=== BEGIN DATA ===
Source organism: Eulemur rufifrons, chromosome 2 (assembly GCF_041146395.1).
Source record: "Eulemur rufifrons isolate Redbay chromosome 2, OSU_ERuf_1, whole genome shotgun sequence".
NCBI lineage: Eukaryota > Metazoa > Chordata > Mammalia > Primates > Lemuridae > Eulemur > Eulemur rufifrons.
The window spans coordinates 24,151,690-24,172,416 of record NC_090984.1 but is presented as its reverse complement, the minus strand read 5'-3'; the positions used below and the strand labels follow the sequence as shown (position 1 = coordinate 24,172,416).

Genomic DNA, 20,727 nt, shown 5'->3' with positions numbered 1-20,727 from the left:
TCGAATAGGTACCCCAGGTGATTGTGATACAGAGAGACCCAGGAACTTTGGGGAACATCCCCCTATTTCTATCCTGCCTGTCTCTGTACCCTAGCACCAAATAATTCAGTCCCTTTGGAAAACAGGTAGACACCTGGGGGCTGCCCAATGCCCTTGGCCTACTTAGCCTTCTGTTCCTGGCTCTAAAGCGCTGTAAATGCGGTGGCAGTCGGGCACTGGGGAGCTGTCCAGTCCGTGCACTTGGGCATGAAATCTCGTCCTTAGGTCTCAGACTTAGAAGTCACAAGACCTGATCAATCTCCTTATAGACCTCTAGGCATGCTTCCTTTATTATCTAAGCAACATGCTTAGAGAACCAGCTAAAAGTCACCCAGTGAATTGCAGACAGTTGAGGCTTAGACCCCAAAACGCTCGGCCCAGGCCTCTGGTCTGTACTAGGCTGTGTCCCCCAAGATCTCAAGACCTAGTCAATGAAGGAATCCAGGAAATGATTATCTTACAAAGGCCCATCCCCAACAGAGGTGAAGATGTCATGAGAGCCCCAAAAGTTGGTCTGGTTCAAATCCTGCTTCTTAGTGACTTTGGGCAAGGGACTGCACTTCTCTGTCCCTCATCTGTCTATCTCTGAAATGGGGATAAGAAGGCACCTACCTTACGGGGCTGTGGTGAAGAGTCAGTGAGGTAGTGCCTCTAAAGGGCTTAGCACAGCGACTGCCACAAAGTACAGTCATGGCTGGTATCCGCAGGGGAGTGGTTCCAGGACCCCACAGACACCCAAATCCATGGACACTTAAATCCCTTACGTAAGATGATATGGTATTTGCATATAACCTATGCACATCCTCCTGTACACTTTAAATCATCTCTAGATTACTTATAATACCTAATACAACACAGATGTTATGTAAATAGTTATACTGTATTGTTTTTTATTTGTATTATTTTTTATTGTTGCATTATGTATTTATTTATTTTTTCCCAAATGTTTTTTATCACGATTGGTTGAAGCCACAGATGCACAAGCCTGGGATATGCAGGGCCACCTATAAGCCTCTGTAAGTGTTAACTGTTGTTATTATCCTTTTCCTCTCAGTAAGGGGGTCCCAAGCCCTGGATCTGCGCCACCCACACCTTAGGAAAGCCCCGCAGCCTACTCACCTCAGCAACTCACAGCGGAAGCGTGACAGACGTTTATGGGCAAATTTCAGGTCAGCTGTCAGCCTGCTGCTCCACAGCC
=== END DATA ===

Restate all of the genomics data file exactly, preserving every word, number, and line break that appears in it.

Source organism: Eulemur rufifrons, chromosome 2 (assembly GCF_041146395.1).
Source record: "Eulemur rufifrons isolate Redbay chromosome 2, OSU_ERuf_1, whole genome shotgun sequence".
NCBI lineage: Eukaryota > Metazoa > Chordata > Mammalia > Primates > Lemuridae > Eulemur > Eulemur rufifrons.
The window spans coordinates 24,151,690-24,172,416 of record NC_090984.1 but is presented as its reverse complement, the minus strand read 5'-3'; the positions used below and the strand labels follow the sequence as shown (position 1 = coordinate 24,172,416).

Genomic DNA, 20,727 nt, shown 5'->3' with positions numbered 1-20,727 from the left:
TCGAATAGGTACCCCAGGTGATTGTGATACAGAGAGACCCAGGAACTTTGGGGAACATCCCCCTATTTCTATCCTGCCTGTCTCTGTACCCTAGCACCAAATAATTCAGTCCCTTTGGAAAACAGGTAGACACCTGGGGGCTGCCCAATGCCCTTGGCCTACTTAGCCTTCTGTTCCTGGCTCTAAAGCGCTGTAAATGCGGTGGCAGTCGGGCACTGGGGAGCTGTCCAGTCCGTGCACTTGGGCATGAAATCTCGTCCTTAGGTCTCAGACTTAGAAGTCACAAGACCTGATCAATCTCCTTATAGACCTCTAGGCATGCTTCCTTTATTATCTAAGCAACATGCTTAGAGAACCAGCTAAAAGTCACCCAGTGAATTGCAGACAGTTGAGGCTTAGACCCCAAAACGCTCGGCCCAGGCCTCTGGTCTGTACTAGGCTGTGTCCCCCAAGATCTCAAGACCTAGTCAATGAAGGAATCCAGGAAATGATTATCTTACAAAGGCCCATCCCCAACAGAGGTGAAGATGTCATGAGAGCCCCAAAAGTTGGTCTGGTTCAAATCCTGCTTCTTAGTGACTTTGGGCAAGGGACTGCACTTCTCTGTCCCTCATCTGTCTATCTCTGAAATGGGGATAAGAAGGCACCTACCTTACGGGGCTGTGGTGAAGAGTCAGTGAGGTAGTGCCTCTAAAGGGCTTAGCACAGCGACTGCCACAAAGTACAGTCATGGCTGGTATCCGCAGGGGAGTGGTTCCAGGACCCCACAGACACCCAAATCCATGGACACTTAAATCCCTTACGTAAGATGATATGGTATTTGCATATAACCTATGCACATCCTCCTGTACACTTTAAATCATCTCTAGATTACTTATAATACCTAATACAACACAGATGTTATGTAAATAGTTATACTGTATTGTTTTTTATTTGTATTATTTTTTATTGTTGCATTATGTATTTATTTATTTTTTCCCAAATGTTTTTTATCACGATTGGTTGAAGCCACAGATGCACAAGCCTGGGATATGCAGGGCCACCTATAAGCCTCTGTAAGTGTTAACTGTTGTTATTATCCTTTTCCTCTCAGTAAGGGGGTCCCAAGCCCTGGATCTGCGCCACCCACACCTTAGGAAAGCCCCGCAGCCTACTCACCTCAGCAACTCACAGCGGAAGCGTGACAGACGTTTATGGGCAAATTTCAGGTCAGCTGTCAGCCTGCTGCTCCACAGCC